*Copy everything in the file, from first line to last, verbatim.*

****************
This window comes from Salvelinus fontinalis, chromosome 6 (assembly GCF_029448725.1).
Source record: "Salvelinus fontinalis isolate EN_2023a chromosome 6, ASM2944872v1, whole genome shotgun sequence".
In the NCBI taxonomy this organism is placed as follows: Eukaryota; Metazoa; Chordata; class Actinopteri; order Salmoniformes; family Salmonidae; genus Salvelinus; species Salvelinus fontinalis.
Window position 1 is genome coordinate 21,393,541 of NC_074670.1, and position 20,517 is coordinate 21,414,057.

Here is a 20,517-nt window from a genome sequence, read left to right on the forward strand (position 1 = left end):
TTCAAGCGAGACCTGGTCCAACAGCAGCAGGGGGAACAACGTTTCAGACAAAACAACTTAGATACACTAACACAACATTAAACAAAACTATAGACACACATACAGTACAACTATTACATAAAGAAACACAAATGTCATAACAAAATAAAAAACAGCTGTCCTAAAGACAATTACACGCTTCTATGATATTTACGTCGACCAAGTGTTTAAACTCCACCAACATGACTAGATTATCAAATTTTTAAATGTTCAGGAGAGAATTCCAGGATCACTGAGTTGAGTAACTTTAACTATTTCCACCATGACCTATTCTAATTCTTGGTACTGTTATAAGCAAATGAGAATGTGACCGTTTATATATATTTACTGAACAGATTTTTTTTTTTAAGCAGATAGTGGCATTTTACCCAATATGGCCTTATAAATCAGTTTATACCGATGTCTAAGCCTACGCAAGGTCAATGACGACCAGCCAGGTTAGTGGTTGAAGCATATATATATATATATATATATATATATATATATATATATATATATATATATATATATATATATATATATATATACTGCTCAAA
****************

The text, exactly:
This window comes from Salvelinus fontinalis, chromosome 6 (assembly GCF_029448725.1).
Source record: "Salvelinus fontinalis isolate EN_2023a chromosome 6, ASM2944872v1, whole genome shotgun sequence".
In the NCBI taxonomy this organism is placed as follows: Eukaryota; Metazoa; Chordata; class Actinopteri; order Salmoniformes; family Salmonidae; genus Salvelinus; species Salvelinus fontinalis.
Window position 1 is genome coordinate 21,393,541 of NC_074670.1, and position 20,517 is coordinate 21,414,057.

Here is a 20,517-nt window from a genome sequence, read left to right on the forward strand (position 1 = left end):
TTCAAGCGAGACCTGGTCCAACAGCAGCAGGGGGAACAACGTTTCAGACAAAACAACTTAGATACACTAACACAACATTAAACAAAACTATAGACACACATACAGTACAACTATTACATAAAGAAACACAAATGTCATAACAAAATAAAAAACAGCTGTCCTAAAGACAATTACACGCTTCTATGATATTTACGTCGACCAAGTGTTTAAACTCCACCAACATGACTAGATTATCAAATTTTTAAATGTTCAGGAGAGAATTCCAGGATCACTGAGTTGAGTAACTTTAACTATTTCCACCATGACCTATTCTAATTCTTGGTACTGTTATAAGCAAATGAGAATGTGACCGTTTATATATATTTACTGAACAGATTTTTTTTTTTAAGCAGATAGTGGCATTTTACCCAATATGGCCTTATAAATCAGTTTATACCGATGTCTAAGCCTACGCAAGGTCAATGACGACCAGCCAGGTTAGTGGTTGAAGCATATATATATATATATATATATATATATATATATATATATATATATATATATATATATATATATATATATATATACTGCTCAAA